The Mainichi Shinbun Food column reports on news from the crowdfunding site Makuake that the “god of brewing” is making a comeback. The man in question is 84 year old Naohiko Noguchi, who is rumoured to be coming out of retirement and back onto the front line.
One of the “Four Heavenly Kings” of the Noto Tōji guild of master brewers, he became a tōji, or master brewer at age 27 at the Kikuhime brewery.
He established that brand and went on to be commended as a Modern Master Craftsman by the Ministry of Health, Labour and Welfare, and awarded the Yellow Ribbon Medal of Honor by the Government of Japan. He was also featured on an episode of Japanese broadcaster NHK’s “How Professionals Work” series in 2010, where he revealed that continually eating kōji mould had caused his teeth to dissolve in his 40s.
Although he retired in 2015, Makuake reported him as saying that he wanted to work with passionate younger people who dreamt of making sake, and this had prompted him to come back. He will lead a team of seven young(er) people, including one American from Oregon, at the newly built Naohiko Noguchi Sake Institute. His return to sake brewing will start with a range to be delivered as rewards to Makuake supporters.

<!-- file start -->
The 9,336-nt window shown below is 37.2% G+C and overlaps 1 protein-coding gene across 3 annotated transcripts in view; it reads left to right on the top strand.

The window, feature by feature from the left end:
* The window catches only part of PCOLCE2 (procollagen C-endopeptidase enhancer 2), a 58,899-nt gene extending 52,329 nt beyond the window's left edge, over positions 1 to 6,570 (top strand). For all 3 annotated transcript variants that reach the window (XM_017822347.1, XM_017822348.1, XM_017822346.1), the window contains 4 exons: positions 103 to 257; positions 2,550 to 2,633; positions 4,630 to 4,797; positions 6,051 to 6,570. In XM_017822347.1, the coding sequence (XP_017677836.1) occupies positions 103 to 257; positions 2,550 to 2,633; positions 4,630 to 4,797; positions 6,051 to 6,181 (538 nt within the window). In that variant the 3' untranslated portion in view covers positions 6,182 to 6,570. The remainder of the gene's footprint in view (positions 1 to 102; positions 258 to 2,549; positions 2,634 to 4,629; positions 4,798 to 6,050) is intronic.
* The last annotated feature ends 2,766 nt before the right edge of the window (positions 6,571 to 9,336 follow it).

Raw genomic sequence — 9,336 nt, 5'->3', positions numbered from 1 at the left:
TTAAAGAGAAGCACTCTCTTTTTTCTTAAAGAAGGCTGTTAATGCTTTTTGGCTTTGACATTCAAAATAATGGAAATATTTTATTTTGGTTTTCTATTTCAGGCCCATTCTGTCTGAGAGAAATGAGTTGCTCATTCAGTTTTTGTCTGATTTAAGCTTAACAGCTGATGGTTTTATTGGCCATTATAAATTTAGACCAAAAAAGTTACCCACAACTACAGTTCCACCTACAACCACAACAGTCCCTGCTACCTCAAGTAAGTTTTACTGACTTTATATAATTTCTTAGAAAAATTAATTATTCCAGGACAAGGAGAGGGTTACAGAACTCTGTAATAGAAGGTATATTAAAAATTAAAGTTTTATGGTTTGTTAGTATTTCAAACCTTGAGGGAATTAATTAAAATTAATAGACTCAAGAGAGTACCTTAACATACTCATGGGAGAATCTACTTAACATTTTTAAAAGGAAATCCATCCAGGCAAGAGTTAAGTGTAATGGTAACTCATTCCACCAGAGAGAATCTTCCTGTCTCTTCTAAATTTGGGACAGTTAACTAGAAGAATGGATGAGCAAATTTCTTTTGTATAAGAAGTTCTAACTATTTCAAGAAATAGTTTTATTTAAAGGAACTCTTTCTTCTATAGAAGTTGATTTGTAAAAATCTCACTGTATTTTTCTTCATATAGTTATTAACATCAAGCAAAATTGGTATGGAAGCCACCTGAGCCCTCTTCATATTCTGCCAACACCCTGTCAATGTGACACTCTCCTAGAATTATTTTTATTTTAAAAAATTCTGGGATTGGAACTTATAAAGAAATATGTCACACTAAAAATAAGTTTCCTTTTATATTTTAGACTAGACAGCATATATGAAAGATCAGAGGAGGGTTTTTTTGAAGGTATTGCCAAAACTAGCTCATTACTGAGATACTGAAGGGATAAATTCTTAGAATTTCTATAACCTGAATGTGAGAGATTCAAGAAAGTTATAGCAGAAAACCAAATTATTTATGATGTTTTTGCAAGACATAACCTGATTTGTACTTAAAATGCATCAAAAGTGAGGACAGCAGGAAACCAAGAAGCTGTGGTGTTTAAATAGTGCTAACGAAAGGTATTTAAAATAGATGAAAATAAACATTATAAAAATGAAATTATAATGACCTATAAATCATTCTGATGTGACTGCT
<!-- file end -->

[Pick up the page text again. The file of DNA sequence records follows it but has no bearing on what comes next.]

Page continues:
Noguchi is famous for his yamahai ginjō style sake, which the Mainichi Shinbun abbreviates to yamagin. (This is a big side benefit of this “daily news story” project, next time I come across that abbreviation I will know what it is…) This style combines the characteristic acidity of this traditional starter method with the required ginjō low-temperature fermentation of highly-polished rice, delivering both body and transparency.
The Makuake page lists three styles for the first production run: honjōzō, yamahai junmai and yamahai ginjō. Two 720 ml bottles cost JPY 5,500 for the honjōzō, and JPY 7,500 for the yamahai ginjō – not cheap, as the author points out, but sake fans will have to have them nonetheless. The article concludes with the writer saying they wouldn’t be surprised if the entire lot was snapped up by restaurants and bars, and that to be honest they’d rather have kept the news to themselves to make sure they got some…
- Original article (Japanese, Mainichi Shinbun, 16 November 2017)
- Project page on the Makuake crowdfunding site (Japanese) Funded to 1,709%.
- Naohiko Noguchi Sake Institute site (Japanese)
- Post on the differences in brewing practices between Noto and Nanbu tōji guilds on John Gauntner’s Sake World site